Over the last twenty years, one hundred million Chinese may have been added to world manufacturing as low-cost labour (The Economist, 29 July 2010). In the same period, some thirty billion microprocessors have been added to automate much of what we do, and many have automated the processes and machines that make the bulk of manufactured goods across most industries.

    So the Chinese will soon find themselves ‘robosourced’. The Americans have already had that experience. Yet the obsession on debt ratios is a way of avoiding the conversation about real changes and shifts in the fundamental composition of the economy.

    Instead, these legislative ‘showdowns’ and sequesters continue to perpetuate bad, outdated economic thinking in a way that continues to perpetuate sclerotic, outdated, invalid economic ideas.

    Basically, the GOP is using economic ideas from the era of the sailing ship to try and bash and batter an economy impacted by global networks, robosourcing, tax havens, and bad accounting. All the hullaballoo about the debt will only perpetuate failing to come up with new economic ideas that actually reflect today’s realities.
    In other words, ongoing disaster.

    1. Nathanael

      “Like the beginnings of WWI, everyone thinks they can guess what will happen. But things will spin out of control,”

      Exactly. I doubt this will be the actual trigger event, but we’re into the period of history where everything changes. The existing elites think that there will be stability, but there will be only instability.

      When the dust settles, who knows what will be left; I doubt the United States will survive it.

  17. LucyLulu

    No, there won’t be a deal before the sequester takes effect. The deficit hawks aren’t upset because they’ve never really cared about deficits or the debt, only about cutting entitlements. Cutting entitlements doesn’t seem to be on the table right now (while Congress members want them cut, they want somebody else to take the heat and propose them). Boehner has kicked the job to Senate Democrats to pass a bill to replace sequestration. They’re working on one that they expect to pass that will get the funding from, IIRC, 25% defense cuts, 25% repeal of oil subsidies, 50% new revenues from closing (corporate?) loopholes and Buffett tax of 30% on incomes over $2 million. Assuming it passes the Senate, Boehner probably won’t even bring the bill to the House floor for a vote.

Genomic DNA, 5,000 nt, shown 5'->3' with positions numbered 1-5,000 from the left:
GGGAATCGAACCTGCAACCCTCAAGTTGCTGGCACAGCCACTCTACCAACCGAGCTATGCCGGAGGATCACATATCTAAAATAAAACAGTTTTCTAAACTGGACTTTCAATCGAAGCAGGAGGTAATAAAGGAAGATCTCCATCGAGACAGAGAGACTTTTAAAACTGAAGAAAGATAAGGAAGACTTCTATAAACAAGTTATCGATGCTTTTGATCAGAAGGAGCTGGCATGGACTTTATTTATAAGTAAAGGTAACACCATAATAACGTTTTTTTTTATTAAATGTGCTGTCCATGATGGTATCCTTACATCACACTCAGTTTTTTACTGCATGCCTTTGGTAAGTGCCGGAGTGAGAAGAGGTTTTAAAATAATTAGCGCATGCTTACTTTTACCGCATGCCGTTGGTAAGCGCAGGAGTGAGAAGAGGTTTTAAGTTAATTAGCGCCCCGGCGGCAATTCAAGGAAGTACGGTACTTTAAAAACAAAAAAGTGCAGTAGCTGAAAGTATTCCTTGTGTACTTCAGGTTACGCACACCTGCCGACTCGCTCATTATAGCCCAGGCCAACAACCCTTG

If legislators can recess for a week when there’s no secretary of defense, despite us being at war in Afghanistan, and unofficially at war several other places, why would they worry about the economy? Besides, how many times have they almost crashed it in the last two years already? Not Iran, not national debt, not cyberterrorism, but Congress is our biggest threat to national security. In a just world, they’d all be fired.

  18. TC

    1. Do you think there be a deal before the sequester?

    No. All things considered (and these extend far beyond mere U.S. fiscal concerns), an ultimately contractionary impetus resulting in assets made available for pennies on the dollar (as measured by risk capital committed to secure these) is the inexorable direction the world generally has been embarked upon for the past four decades, and in the present configuration of affairs guiding this rapidly imploding Anglo-American imperial system the pricipal manner by which this objective can and will be achieved requires ever more profound rationalization of available resources of every kind, this no matter how ultimately disruptive the process. So, bring on rationalized government assets via sequestration. Bring on rationalized Chinese assets via competitive currecy devaluation. Bring on rationalized European assets via brutal financial dictatorship (By extension here, then, Bernanke’s employment objective motivating infinite QE is doomed to become an abysmal failure.)

    2. If not, how many days do you think we will be in the sequester?

    As many days as it takes to form the JP Morgan Stanley Goldman Sachs Chase-Citibank of America Merrill Lynch Holding Company.

    3. How much do you think the deal will do (on paper) to reduce the 2013 deficit (hint: we know from Europe it will only make the debt to GDP ratio worse, but we’re looking for the official beancount, not the actual down-the-road impact).

    The deal is done. The number will be whatever the 2011 Budget Control Act requires.

    4. Bonus question: what do you expect to be the most horrible feature of the deal?

    Larry Kudlow’s gloating.